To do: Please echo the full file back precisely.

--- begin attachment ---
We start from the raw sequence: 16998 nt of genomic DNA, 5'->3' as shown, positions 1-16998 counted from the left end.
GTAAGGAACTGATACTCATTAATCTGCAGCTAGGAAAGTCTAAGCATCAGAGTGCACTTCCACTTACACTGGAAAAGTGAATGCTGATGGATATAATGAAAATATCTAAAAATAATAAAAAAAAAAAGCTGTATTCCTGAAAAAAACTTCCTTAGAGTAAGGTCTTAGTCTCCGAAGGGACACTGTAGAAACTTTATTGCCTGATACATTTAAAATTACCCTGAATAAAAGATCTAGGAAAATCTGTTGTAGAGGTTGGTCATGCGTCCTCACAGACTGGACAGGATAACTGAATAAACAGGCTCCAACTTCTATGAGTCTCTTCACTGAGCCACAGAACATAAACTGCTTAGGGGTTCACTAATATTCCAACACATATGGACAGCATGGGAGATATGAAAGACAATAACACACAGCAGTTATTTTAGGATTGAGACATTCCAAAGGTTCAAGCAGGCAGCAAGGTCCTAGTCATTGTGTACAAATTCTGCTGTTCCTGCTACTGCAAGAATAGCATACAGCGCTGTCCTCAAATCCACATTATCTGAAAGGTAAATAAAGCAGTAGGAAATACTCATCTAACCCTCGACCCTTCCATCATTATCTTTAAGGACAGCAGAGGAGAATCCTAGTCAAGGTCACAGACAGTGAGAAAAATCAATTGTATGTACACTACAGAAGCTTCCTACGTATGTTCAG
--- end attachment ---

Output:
We start from the raw sequence: 16998 nt of genomic DNA, 5'->3' as shown, positions 1-16998 counted from the left end.
GTAAGGAACTGATACTCATTAATCTGCAGCTAGGAAAGTCTAAGCATCAGAGTGCACTTCCACTTACACTGGAAAAGTGAATGCTGATGGATATAATGAAAATATCTAAAAATAATAAAAAAAAAAAGCTGTATTCCTGAAAAAAACTTCCTTAGAGTAAGGTCTTAGTCTCCGAAGGGACACTGTAGAAACTTTATTGCCTGATACATTTAAAATTACCCTGAATAAAAGATCTAGGAAAATCTGTTGTAGAGGTTGGTCATGCGTCCTCACAGACTGGACAGGATAACTGAATAAACAGGCTCCAACTTCTATGAGTCTCTTCACTGAGCCACAGAACATAAACTGCTTAGGGGTTCACTAATATTCCAACACATATGGACAGCATGGGAGATATGAAAGACAATAACACACAGCAGTTATTTTAGGATTGAGACATTCCAAAGGTTCAAGCAGGCAGCAAGGTCCTAGTCATTGTGTACAAATTCTGCTGTTCCTGCTACTGCAAGAATAGCATACAGCGCTGTCCTCAAATCCACATTATCTGAAAGGTAAATAAAGCAGTAGGAAATACTCATCTAACCCTCGACCCTTCCATCATTATCTTTAAGGACAGCAGAGGAGAATCCTAGTCAAGGTCACAGACAGTGAGAAAAATCAATTGTATGTACACTACAGAAGCTTCCTACGTATGTTCAG